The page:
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Two-thirds of Scottish university applicants would put off going to university if tuition fees were introduced

2 July 2020

Almost two-thirds of university applicants living in Scotland (63%) said they would defer going to university in the autumn if tuition fees were introduced in Scotland, warns polling released today.

Around a quarter (26%) of those who provided further detail said simply that they would not be able to afford to go to university at all if fees were brought in.

UCU said the survey* - conducted for the union by research company Progressive - highlighted how tuition fees would lead to a further reduction in student numbers and income for universities with students from Scotland staying away at a time when the number of international students also looks set to plummet.

Research carried out for UCU found that around 9,500 fewer international students were expected to study in Scotland this autumn, compared to previous years.

UCU said as well as the financial argument, the reintroduction of fees could undo recent progress Scottish universities have made on encouraging students from socially and economically deprived backgrounds to consider university. 

UCU Scotland official Mary Senior said: 'As well as it being morally wrong to charge students for tuition, we can also now say with confidence that it makes no economic sense. Bringing back tuition fees - either upfront or after graduation - would damage Scottish universities' finances.

'Universities across the UK are in crisis with forecasts of a catastrophic fall in the number of international students. We need to do everything we can to support universities in the coming months as they are integral to finding a vaccine for Covid-19 and in driving the economy forward nationally, and as anchor institutions in their local communities.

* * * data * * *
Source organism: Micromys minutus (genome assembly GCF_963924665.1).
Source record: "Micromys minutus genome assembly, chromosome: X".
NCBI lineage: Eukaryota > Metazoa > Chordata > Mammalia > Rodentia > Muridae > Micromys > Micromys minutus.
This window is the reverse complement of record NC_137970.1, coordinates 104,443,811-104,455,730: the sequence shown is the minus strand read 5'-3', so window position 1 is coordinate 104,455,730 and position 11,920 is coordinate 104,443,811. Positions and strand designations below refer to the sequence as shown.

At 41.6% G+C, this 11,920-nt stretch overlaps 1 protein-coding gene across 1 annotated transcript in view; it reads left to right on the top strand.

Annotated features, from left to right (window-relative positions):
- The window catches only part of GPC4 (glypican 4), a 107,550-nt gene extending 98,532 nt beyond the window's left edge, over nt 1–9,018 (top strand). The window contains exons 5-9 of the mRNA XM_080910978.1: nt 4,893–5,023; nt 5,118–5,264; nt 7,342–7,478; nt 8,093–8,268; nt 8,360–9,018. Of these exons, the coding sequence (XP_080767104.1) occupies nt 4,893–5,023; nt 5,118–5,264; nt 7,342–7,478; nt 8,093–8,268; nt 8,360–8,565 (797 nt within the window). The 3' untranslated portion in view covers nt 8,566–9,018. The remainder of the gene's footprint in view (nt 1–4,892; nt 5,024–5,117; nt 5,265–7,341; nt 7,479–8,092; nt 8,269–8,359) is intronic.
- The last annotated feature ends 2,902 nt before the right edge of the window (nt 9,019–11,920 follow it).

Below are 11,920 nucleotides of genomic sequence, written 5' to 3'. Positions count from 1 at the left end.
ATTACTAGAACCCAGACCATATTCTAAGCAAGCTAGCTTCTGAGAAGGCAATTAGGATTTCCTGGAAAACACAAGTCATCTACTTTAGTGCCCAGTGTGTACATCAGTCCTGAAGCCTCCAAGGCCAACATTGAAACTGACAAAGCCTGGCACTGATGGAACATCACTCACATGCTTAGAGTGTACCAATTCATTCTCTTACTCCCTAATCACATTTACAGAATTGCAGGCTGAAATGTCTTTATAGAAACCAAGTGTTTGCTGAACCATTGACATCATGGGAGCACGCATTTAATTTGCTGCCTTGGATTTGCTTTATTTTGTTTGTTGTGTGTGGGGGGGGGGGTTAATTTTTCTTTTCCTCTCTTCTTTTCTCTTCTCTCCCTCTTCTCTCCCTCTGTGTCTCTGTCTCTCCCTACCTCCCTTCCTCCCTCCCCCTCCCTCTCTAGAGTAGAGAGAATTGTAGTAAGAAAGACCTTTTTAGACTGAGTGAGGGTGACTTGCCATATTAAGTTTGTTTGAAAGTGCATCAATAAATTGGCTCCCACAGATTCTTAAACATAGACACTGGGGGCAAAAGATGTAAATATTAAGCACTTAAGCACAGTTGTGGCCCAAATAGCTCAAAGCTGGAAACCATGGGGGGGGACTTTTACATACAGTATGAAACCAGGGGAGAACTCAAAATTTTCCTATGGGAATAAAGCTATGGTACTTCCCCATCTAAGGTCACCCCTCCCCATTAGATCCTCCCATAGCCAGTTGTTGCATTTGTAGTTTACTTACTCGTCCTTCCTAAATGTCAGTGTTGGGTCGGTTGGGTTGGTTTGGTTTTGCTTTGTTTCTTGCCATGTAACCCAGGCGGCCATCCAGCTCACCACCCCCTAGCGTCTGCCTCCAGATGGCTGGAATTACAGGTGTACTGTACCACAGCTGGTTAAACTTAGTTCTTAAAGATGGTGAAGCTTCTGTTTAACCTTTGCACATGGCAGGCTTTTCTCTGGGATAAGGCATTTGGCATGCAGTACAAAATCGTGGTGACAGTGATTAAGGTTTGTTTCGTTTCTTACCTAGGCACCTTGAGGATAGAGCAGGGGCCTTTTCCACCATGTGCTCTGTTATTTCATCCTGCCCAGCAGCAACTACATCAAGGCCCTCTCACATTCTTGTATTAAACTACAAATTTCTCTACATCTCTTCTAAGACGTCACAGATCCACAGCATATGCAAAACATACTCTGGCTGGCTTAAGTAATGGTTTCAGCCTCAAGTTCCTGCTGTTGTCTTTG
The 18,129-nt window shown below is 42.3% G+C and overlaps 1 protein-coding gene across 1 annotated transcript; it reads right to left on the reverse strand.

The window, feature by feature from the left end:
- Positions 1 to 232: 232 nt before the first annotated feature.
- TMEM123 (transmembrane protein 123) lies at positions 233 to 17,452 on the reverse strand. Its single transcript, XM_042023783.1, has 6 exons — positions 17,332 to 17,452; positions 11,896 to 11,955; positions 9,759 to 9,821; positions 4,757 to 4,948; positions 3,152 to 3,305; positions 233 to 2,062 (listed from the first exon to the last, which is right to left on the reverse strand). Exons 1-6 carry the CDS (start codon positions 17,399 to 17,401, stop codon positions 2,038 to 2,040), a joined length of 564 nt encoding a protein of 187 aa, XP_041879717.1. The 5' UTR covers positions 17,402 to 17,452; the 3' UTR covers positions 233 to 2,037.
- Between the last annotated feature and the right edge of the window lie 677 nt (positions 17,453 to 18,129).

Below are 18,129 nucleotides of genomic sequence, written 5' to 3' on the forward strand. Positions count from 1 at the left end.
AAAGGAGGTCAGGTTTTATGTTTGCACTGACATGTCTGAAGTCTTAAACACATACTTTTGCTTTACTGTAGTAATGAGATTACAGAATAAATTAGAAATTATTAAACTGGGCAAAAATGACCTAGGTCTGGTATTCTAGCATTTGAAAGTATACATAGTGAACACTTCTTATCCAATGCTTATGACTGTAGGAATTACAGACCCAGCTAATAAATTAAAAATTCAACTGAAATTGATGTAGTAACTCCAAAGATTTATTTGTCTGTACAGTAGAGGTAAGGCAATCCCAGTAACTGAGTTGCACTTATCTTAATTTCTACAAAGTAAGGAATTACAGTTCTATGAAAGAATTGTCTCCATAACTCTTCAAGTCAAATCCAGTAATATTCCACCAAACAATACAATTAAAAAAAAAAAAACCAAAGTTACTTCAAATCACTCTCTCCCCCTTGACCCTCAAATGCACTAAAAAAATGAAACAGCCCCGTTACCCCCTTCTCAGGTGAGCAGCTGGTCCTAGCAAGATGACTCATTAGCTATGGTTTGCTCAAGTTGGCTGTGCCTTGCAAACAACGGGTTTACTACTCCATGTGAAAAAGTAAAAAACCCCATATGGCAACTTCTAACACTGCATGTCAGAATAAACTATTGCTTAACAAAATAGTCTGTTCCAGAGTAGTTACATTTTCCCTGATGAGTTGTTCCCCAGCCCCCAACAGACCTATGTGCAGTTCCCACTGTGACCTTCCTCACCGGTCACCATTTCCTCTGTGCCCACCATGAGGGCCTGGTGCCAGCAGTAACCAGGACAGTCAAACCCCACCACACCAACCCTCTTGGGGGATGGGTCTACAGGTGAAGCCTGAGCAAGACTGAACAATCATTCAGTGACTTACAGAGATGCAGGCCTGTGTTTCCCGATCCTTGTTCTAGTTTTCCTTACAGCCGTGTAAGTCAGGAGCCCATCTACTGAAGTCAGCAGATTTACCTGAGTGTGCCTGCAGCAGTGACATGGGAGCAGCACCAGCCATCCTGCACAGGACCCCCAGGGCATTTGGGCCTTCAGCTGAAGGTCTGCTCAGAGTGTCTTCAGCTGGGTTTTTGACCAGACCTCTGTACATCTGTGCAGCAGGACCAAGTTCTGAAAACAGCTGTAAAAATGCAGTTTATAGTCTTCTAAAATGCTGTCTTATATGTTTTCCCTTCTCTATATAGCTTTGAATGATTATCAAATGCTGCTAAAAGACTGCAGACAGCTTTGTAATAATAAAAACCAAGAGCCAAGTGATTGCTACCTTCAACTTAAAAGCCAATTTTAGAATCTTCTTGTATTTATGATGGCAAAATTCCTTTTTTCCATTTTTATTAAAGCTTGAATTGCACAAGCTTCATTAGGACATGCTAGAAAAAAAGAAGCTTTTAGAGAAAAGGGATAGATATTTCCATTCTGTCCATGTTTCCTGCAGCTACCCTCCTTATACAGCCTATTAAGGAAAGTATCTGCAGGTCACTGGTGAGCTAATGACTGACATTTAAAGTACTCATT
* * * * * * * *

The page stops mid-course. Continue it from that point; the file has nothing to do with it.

'As well as the Scottish and UK governments stepping in to help, the key to keeping universities going is maintaining student numbers and not deterring potential applicants. This poll highlights how charging tuition fees for students in Scotland would lead to a further reduction in the number of students, rather than provide additional income for universities.'

The poll comes at a time when there have been suggestions that the Scottish government should return to charging students living in Scotland for their tuition costs. A report from Reform Scotland in May argued that the Covid-19 crisis and the forecast reduction in international students should mean the reintroduction of the graduate endowment scheme.

The scheme works by making university graduates pay an additional tax. An earlier version was abolished by the SNP Scottish Government in 2008. Recent news reports have also suggested that discussion around the reintroduction of charging students for tuition is taking place.

 

* Fieldwork was carried out online between 8 and 15 June 2020. 313 Scottish domiciled applicants applying to Scottish universities were asked to rate the impact the introduction of tuition fees would have on them deciding to go to university in Autumn 2020 or deferring entry.  63% said they would be less likely to go to university in 2020 if fees were introduced; 23% said it would make no difference; 3% said they would choose a university outside Scotland if they had to pay fees anyway; and 11% said they didn't know.

 

The same survey also asked the 313 Scottish domiciled university applicants to Scottish universities how them going to university was funded (i.e. having to pay tuition fees or not) would affect them deciding to go to university in Autumn 2020. The 95 respondents who commented split as follows:

Comment

%

Would not be able to/would not go to university if had to pay fees/cannot afford fees

26%

Make no difference/money won't affect decision

11%

Would still attend if had to pay fees

11%

Would need to consider options if fees introduced

8%

Depends on cost

7%

There should be no fees/reduced fees/it is too expensive

6%

Education should be free/accessible to all/fees unfair

5%

I will definitely/am likely to defer

5%

Issues with paying for accommodation as well as fees

4%

Other comment on administration of fees

3%

Determined to attend/important to me

2%

Not having to pay makes me more likely to go

2%

Issue with value for money regarding learning (i.e. fees should be reduced/don't want to pay full fees if course delivered online)

2%

Issues with value for money regarding experience (would miss out on full student experience)

1%

Other

11%

Don't know

3%

 

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